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Exploring Coventry’s Linguistic Landscape

Insights from the Linguistic Landscape

The Migration, Identity, and Translation Network

MITN is an interdisciplinary research network hosted by the University of Warwick and Monash University, Australia. We connect students, early career researchers, senior academics and relevant non-academic stakeholders whose interests relate to migration, multilingualism, identity and translation. Here we showcase insights from MITN research exploring multilingualism in the city of Coventry.

Heart-shaped word cloud containing project keywords.

In 2019, students at our Sprinter School in Multilingualism and Diversity (MultiDiv) explored the diverse character of Coventry through a linguistic landscaping project. Working in teams, they conducted a field trip to various locations in Coventry to collect image and interview data on multilingualism in the city in order to build up a picture of its diverse linguistic landscape and published their findings in research blogs.

Here are some insights from what they found;

What is a linguistic landscape?

The linguistic landscape of a location refers to the use of language on signs in the location. By exploring what words are used and in what languages in the physical environment, we can learn about the practices and perceptions of the people and institutions who use and govern this space.

“The framework of linguistic landscaping refers to the “linguistic objects that mark a space” (Ben-Raphael et al, 2006) and examines the signs that are physically present in a specific environment, as a reflection of the languages and speakers present in the community. In doing so, linguistic landscaping may be used to reflect the disjunct between theory and practice in multilingual policy and linguistic reality. While official data such as census reports may imply the presence of minority language speakers, linguistic landscaping projects can reveal how they are tangibly realised in an environment by analysing the use of linguistic objects.”

Genie Jones, Alex Avella, Reem Doukmak, Lúcia Collischonn de Abreu & Sofia Stojic

Our project

“Through the framework of linguistic landscaping and by collecting community members’ perceptions of multilingualism, this paper aims to establish the importance of multilingualism for Coventry’s identity … visiting three sites of multilingual participation …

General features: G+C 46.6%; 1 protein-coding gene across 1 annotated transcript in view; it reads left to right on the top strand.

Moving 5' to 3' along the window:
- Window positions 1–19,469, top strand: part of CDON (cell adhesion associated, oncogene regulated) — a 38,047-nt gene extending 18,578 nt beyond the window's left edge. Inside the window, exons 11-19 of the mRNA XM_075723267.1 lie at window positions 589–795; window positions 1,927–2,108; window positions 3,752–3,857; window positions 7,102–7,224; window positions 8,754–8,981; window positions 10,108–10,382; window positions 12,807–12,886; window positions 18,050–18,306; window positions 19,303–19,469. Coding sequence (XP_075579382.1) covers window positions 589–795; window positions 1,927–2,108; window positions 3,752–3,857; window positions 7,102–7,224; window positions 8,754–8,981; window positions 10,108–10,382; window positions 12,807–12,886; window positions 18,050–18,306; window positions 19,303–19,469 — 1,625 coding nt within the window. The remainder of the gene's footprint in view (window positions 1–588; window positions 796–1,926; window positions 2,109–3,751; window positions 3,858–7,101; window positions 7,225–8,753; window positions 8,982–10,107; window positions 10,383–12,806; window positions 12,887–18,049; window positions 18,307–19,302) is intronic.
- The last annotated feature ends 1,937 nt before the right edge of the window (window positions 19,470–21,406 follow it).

Our sites reflect our interest in the perspectives of multilingualism in Coventry through the eyes of newly arrived inhabitants and the service providers who work closely with them.”

Genie Jones, Alex Avella, Reem Doukmak, Lúcia Collischonn de Abreu & Sofia Stojic 

Languages of Coventry

“The 2011 census for Coventry states the top 5 most spoken languages in the area, in the following order: Punjabi (2.3%), Polish (2%), Gujarati (0.8%), Urdu (0.8%), and Arabic (0.6%).”

Genie Jones, Alex Avella, Reem Doukmak, Lúcia Collischonn de Abreu & Sofia Stojic 

St Francis of Assisi Church, Radford

One of the institutions which kindly facilitated our students to collect data was St Francis of Assisi Church, Radford. In addition to providing traditional church services, St Francis acts as a community centre for migrants of diverse national, cultural, and religious backgrounds.

Sign outside the church describing the activities on offer

“To be considered a sign each item had to be attached to a surface and include text. Signs were further divided according to their author into three groups: those put up by an external authority, such as health and safety signs, those authored by the organisation itself, which included posters describing activities of the church as well as its function as a community centre, and the last category were signs created by the community members themselves; handwritten notes asking others to pray for them.”

Barbora Danková

Table 1: Language practice in signs


Official A Official B Unofficial
Language practice Multilingual Monolingual Multilingual Monolingual Multilingual Monolingual
Number of signs 0 5 1 90 0 3

Percentage of total (%)

0 100 1.1 98.9 0 100

Table 2: Translation practice in signs

  Official B - Multilingual
Mutually translated Mutual Non-mutual
Number of signs 1 0
Percentage of total (%) 100 0

“As can be observed above, most signs were authored by the organisation. We identified a single multilingual sign positioned near the church building entrance. The mutually translated sign saying 'welcome' in numerous languages was purely symbolic rather than informative, as the languages present did not match the demographic information of service users. This represents the church as an inclusive and multilingual environment.”

Elizabeth Bryer, Bara Danková, Kathryn Macfarlane, Enung Rostika & Helena Wall

Multilingual welcome sign.

The one multilingual sign near the entrance saying 'welcome' in a number of languages

“Rather than communicating vital information to those who do not understand English it is a symbol of inclusivity and openness to speakers of all languages...

All signs authored by external authorities were in English, which suggests that there is no official language policy in place which would insist that information be presented in languages other than English. The exclusive use of English in signs put up by community members indicates that the clients have internalised the church as an English speaking environment…

From the perspective of the church, giving information in certain languages but not others might be seen as excluding speakers of languages which are not represented…”